My Ragtag Warehouse-full of Dreamers

A few months ago, I was helping in my church’s preschool ministry when I noticed a 5-year-old pacing the hallway where I sat preparing a craft. She was scared to go back into her classroom, even though she’d been coming to this church for years.

Little girl: They shut the door.
Me: You know you can reach the handle… so why don’t you open it up?
Little girl: They won’t want me. They will kick me out. They don’t like me.
Me, shocked: Silly girl, they love you in there! You have so many friends here just waiting to play with you. Let me show you…

I was right. I opened the door, led her inside, and she was just fine. But that scene tugged at my heart because just three years ago, I was that girl. Standing outside a new church each week in my new city, wondering if anyone was going to accept me.

“Will this church be the family I need? Will they want me?”

Week after week, I tried to strike up conversations with church members, looked into their ministries and attended awkward Sunday School classes. I was doing this alone, so I disciplined myself to make a list of potential churches so I never missed a Sunday out of discouragement or apathy. I had moved to this new city in June. By August, I ran out of churches on my list. So I searched Google Maps for my own address and started clicking websites. By late September, I was over the novelty of it. I was crumbling with a lack of community and transitional anxiety. I needed to find a church. Now.

Then one Sunday, I visited a small, but rapidly growing, church that met in a warehouse. A kind stranger invited me to sit with her family. I found fellow Baylor alumni and others with a heart for missions. It wasn’t always sunshine and daisies learning to trust others, particularly church people, after months of church searching, but beautiful things grow slowly.

Three and a half years later, I leave this church every Sunday overwhelmed with gratitude for these people. They would be the first to say it’s not because they are particularly special, but because we all know what it is like to be on the outside looking in. We have been through seasons in the past where we left church every Sunday even more broken, more lonely, more confused than when we entered it. We know what it is like to cry through a Sunday afternoon because we got our hopes up again:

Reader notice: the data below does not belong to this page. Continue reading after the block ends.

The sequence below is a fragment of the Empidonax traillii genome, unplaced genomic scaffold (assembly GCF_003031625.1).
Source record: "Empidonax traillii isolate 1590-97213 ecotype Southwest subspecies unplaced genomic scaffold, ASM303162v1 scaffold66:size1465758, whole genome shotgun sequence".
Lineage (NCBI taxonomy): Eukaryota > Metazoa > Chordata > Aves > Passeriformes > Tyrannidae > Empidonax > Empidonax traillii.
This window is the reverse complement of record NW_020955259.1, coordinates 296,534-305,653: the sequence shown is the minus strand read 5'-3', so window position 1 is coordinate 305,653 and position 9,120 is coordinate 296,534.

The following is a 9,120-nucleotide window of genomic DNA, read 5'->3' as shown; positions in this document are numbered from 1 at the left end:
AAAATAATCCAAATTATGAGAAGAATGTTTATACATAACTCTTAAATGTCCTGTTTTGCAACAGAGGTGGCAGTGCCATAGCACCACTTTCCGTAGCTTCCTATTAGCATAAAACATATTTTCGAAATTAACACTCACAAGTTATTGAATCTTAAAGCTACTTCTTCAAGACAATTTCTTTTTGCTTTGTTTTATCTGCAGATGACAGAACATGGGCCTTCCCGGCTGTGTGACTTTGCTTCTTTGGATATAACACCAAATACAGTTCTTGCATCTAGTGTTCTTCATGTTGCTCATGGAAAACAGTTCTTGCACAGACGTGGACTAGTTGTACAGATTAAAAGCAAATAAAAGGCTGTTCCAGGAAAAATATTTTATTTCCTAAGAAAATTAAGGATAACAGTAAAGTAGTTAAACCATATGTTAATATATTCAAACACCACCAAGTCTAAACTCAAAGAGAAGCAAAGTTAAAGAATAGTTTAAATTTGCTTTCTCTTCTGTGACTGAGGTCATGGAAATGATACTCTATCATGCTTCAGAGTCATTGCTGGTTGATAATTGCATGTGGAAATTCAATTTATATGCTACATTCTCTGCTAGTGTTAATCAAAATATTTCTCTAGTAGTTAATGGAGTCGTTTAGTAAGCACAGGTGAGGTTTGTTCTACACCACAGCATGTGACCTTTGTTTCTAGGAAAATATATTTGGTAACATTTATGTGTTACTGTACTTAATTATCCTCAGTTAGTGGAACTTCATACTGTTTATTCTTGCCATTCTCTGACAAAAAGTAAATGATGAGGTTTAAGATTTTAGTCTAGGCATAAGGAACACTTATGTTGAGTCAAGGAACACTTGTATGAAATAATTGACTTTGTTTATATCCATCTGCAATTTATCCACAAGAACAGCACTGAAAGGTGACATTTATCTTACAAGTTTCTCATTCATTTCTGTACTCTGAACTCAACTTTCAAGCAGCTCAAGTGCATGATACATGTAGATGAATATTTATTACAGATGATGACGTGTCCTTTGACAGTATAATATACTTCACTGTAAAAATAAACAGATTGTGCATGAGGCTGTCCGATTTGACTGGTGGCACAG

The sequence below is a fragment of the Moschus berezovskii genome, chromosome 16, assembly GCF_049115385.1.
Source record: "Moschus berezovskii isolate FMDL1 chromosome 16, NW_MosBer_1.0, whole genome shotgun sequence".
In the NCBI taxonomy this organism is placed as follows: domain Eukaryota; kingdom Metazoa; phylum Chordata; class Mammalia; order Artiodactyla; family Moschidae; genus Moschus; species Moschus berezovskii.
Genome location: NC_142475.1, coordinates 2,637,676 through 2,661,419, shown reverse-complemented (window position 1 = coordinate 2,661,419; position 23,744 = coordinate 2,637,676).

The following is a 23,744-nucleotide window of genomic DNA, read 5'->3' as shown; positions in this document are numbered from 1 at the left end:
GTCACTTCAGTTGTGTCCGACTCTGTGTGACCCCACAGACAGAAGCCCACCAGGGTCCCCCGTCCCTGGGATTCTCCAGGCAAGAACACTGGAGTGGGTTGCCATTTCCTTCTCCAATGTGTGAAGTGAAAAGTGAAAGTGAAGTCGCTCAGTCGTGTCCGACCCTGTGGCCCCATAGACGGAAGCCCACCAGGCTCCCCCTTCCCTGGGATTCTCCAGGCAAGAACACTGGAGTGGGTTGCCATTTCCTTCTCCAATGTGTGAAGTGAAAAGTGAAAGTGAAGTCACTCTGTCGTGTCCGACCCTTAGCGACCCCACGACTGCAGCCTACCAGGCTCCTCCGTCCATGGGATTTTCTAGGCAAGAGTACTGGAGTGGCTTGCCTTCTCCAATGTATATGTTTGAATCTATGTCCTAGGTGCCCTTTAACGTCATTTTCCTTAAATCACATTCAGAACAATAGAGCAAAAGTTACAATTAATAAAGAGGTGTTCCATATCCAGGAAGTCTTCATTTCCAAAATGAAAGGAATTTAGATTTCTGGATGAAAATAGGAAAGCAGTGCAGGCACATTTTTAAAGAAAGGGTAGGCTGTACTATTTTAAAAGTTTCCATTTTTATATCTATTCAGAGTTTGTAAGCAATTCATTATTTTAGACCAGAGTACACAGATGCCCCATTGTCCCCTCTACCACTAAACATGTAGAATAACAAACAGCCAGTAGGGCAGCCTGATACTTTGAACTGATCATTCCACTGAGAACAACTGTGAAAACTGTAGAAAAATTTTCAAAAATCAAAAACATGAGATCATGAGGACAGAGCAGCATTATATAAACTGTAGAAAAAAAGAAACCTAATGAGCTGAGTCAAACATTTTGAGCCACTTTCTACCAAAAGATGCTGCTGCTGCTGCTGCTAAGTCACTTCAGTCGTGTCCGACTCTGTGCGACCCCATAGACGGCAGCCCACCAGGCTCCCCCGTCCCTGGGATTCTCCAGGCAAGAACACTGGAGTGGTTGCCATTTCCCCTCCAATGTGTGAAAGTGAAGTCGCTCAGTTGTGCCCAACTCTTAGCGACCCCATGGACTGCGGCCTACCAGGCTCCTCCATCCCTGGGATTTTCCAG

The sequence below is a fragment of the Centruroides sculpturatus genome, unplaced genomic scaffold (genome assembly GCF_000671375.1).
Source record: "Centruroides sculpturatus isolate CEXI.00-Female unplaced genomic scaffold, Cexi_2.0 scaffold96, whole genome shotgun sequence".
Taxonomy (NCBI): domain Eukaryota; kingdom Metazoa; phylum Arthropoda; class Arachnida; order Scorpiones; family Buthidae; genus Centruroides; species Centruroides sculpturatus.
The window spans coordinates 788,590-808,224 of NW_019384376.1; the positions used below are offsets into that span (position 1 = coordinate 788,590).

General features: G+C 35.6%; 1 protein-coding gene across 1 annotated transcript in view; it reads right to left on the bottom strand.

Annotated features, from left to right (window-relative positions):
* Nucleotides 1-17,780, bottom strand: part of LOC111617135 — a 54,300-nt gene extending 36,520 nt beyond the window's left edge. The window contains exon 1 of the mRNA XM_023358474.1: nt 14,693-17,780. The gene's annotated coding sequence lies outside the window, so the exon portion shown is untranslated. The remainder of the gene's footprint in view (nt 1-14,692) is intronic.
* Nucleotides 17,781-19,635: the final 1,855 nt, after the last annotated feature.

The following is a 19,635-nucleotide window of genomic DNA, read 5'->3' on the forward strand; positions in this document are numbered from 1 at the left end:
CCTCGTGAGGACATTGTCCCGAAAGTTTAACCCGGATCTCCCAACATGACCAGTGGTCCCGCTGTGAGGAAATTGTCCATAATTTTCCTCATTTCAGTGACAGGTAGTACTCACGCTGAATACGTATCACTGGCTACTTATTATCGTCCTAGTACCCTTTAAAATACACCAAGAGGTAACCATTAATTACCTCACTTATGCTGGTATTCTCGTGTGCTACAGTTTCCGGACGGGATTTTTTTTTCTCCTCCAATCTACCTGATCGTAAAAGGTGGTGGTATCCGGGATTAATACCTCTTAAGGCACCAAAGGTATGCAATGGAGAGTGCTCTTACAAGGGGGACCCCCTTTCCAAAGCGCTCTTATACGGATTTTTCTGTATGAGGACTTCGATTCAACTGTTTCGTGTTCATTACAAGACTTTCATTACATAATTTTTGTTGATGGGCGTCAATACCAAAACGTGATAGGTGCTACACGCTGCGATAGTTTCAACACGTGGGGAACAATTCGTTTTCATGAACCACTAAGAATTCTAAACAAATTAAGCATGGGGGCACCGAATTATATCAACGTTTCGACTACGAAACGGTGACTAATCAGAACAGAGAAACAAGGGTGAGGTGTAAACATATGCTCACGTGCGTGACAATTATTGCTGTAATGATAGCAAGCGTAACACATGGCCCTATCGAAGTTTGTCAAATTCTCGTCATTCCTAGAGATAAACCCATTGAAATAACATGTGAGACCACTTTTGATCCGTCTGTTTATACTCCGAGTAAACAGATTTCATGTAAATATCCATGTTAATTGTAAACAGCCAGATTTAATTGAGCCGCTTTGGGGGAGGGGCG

“Will this church be the family I need? Will they want me?”

And the answer was no, over and over, until we all found each other. In a warehouse with plastic chairs and concrete floors and no masks. No pretenses or perfection. Just messy lives brought together into a community seeking Jesus.

The church search is grueling and exhausting and so very vulnerable. But it’s so worth it.


The hard part is, what may be the right church for one person is incredibly uncomfortable for someone else. What may be home for you might be an alien planet for the next guy. But hard things are the ones that are worth doing. Deep, biblical community doesn’t come in a microwavable container or a Big Mac wrapper. It takes years of tiny steps, of those vulnerable questions – “Will you love me? Will you want me?” – being answered with affirmation, for belonging to take root.

But before you get there, you will need to pursue it. To keep searching until you feel that tug of the Spirit or that smile of a friendly face or a sermon that hits close to home in the best way. You may never get a “sign from heaven” or instantly feel your anxieties melt away when you walk in the door. You will need to go back a few times to make sure with some places and in others you will know before the closing songs.

Don’t give up. Never give up on the Bride. No matter how long it takes, whether you use Google Maps or the religion section of your local newspaper, find a body of believers to love and serve beside. God will use it to change you and heal you in ways nothing else can, and together, you can impact eternity.

“Never doubt that a small group of thoughtful, committed citizens can change the world; indeed, it’s the only thing that ever has.”

Margaret Mead


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